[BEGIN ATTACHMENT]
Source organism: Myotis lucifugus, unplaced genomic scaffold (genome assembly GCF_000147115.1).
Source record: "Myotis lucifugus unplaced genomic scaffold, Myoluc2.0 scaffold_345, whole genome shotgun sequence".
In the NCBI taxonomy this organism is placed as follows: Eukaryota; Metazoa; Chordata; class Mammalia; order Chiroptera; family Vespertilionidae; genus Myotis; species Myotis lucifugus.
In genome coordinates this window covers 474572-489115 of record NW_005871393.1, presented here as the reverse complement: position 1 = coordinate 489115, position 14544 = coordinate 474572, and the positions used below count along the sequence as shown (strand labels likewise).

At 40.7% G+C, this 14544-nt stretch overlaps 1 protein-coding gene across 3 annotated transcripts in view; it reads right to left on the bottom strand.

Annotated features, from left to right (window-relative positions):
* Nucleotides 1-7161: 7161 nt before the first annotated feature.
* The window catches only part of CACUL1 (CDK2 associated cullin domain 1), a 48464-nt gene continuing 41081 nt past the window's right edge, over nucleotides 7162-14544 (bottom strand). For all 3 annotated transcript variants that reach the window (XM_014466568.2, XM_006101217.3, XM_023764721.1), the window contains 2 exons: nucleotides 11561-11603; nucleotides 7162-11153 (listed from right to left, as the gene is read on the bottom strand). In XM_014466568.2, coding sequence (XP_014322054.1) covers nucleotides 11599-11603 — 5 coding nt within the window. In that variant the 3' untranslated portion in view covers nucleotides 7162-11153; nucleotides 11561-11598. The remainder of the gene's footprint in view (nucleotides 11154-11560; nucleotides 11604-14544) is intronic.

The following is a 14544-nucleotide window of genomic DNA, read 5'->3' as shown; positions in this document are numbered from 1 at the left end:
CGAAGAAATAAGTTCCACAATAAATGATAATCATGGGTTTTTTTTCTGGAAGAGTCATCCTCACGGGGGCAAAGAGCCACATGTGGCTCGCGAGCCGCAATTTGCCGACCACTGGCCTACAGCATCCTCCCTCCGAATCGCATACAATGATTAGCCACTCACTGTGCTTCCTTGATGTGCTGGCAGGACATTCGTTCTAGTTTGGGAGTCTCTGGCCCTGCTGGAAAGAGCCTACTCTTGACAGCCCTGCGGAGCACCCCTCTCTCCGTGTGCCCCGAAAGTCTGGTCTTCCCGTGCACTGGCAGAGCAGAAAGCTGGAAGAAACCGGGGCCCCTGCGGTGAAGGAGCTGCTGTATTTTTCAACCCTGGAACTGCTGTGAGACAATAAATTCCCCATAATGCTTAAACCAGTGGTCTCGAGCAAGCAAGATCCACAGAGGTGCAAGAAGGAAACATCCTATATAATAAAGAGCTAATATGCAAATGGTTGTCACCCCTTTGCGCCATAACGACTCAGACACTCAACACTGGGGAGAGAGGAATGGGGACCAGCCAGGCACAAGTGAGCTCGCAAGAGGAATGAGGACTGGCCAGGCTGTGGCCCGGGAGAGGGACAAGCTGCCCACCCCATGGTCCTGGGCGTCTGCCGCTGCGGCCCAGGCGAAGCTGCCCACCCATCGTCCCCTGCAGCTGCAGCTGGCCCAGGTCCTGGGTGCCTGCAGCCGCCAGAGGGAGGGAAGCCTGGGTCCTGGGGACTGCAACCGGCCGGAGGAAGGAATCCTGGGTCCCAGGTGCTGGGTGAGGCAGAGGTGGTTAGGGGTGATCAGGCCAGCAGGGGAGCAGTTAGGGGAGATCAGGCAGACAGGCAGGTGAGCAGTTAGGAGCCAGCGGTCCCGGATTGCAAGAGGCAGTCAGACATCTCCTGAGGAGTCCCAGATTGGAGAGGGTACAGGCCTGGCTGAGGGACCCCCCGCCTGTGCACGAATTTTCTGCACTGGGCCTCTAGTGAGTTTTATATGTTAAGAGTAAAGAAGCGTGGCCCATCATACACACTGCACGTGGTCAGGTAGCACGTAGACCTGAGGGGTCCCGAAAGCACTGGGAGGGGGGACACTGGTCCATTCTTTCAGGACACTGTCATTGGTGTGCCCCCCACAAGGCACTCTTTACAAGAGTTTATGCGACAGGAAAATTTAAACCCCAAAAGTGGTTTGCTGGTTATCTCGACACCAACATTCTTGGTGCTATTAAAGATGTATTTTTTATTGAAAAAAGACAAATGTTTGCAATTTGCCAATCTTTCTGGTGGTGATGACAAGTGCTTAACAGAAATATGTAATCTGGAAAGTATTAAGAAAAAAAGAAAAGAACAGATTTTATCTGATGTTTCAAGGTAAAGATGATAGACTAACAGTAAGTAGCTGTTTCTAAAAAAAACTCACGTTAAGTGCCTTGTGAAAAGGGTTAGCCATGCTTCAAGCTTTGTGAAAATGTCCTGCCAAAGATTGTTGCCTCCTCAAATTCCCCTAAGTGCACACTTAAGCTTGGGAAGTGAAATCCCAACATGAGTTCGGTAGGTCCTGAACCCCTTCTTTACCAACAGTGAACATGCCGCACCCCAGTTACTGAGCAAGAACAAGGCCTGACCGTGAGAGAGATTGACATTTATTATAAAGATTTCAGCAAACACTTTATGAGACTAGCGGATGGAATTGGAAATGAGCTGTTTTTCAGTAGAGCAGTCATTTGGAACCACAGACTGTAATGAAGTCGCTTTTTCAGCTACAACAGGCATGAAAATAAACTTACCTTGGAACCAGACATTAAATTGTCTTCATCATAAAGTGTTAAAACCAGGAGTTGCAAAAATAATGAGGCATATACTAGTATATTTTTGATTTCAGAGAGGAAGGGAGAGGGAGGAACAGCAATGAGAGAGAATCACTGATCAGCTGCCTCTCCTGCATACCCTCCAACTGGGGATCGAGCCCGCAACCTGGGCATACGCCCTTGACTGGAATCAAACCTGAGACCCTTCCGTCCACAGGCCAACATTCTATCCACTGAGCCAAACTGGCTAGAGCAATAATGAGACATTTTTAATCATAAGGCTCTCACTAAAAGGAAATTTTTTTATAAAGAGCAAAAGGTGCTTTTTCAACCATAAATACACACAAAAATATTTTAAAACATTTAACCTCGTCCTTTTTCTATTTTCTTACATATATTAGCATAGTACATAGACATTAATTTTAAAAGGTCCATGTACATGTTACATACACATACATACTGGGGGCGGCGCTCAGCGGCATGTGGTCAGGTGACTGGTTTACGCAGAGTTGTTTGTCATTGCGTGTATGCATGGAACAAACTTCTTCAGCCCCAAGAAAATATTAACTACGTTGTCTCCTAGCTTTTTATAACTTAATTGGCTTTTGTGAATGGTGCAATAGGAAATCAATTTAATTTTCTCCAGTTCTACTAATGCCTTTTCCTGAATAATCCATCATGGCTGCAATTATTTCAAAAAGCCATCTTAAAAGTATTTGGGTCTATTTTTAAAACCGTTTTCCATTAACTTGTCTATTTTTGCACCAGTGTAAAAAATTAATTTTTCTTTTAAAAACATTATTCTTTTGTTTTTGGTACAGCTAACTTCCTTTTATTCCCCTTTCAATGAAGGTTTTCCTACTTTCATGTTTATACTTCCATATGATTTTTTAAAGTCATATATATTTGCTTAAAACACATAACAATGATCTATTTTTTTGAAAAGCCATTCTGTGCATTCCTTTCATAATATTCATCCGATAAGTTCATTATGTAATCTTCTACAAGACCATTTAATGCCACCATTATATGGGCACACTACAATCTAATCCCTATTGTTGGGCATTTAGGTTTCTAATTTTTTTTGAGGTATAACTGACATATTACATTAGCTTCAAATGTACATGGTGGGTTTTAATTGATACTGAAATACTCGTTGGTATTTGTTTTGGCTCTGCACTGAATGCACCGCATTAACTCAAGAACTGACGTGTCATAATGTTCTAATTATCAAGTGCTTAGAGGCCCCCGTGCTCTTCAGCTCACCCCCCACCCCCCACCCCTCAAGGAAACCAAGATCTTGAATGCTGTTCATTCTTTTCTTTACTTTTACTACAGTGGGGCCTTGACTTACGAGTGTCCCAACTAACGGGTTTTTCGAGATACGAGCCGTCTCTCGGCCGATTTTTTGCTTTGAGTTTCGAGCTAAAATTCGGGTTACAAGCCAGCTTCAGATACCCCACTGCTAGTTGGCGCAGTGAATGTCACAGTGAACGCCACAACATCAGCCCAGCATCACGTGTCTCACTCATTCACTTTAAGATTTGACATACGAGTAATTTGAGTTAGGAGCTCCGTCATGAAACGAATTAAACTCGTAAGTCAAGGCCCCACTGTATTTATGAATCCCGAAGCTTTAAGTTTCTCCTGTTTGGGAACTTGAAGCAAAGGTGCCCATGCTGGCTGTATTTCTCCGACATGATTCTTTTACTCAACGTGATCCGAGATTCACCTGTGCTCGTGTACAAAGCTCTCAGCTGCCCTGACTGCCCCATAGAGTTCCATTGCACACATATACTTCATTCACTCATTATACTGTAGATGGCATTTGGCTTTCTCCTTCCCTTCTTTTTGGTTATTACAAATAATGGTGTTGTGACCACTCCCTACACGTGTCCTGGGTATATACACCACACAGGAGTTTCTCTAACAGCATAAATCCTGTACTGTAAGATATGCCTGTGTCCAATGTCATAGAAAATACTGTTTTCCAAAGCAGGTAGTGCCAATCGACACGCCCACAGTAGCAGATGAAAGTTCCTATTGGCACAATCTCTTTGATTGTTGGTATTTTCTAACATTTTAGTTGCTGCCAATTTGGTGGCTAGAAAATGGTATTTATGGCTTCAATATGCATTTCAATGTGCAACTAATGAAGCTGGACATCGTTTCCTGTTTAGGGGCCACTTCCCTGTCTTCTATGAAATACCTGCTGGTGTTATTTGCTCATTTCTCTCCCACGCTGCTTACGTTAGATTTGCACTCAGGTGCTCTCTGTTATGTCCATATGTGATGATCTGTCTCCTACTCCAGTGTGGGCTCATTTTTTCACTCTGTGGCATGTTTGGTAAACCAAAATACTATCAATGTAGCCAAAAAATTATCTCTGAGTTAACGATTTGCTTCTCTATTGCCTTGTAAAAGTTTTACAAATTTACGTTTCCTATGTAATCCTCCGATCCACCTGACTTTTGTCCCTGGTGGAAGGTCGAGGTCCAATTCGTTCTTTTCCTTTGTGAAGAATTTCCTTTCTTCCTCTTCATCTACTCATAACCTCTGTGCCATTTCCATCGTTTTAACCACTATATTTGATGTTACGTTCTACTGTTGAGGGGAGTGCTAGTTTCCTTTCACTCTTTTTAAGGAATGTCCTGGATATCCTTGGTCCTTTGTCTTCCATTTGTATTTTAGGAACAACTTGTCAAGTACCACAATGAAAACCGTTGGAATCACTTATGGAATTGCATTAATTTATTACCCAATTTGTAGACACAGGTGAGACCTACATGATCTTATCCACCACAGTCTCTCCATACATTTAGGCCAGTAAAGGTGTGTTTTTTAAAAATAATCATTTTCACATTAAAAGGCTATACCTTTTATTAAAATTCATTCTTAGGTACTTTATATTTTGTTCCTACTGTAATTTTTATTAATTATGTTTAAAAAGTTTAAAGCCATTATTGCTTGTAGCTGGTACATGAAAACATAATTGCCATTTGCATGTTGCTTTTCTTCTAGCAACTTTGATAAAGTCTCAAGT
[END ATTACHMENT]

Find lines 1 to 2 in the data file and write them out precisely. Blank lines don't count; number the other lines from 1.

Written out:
Source organism: Myotis lucifugus, unplaced genomic scaffold (genome assembly GCF_000147115.1).
Source record: "Myotis lucifugus unplaced genomic scaffold, Myoluc2.0 scaffold_345, whole genome shotgun sequence".